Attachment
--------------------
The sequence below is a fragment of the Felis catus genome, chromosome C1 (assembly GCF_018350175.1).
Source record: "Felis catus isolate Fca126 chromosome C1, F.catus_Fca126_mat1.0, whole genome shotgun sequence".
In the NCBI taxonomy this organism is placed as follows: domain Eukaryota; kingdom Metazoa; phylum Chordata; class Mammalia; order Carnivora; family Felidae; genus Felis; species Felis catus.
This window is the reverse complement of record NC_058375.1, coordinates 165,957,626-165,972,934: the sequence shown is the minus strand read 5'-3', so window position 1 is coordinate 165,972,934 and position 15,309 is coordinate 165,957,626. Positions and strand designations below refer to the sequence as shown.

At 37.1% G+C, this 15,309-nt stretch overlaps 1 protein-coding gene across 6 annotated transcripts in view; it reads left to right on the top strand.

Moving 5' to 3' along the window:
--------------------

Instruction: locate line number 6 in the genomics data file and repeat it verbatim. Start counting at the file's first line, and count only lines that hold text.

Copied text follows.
Moving 5' to 3' along the window: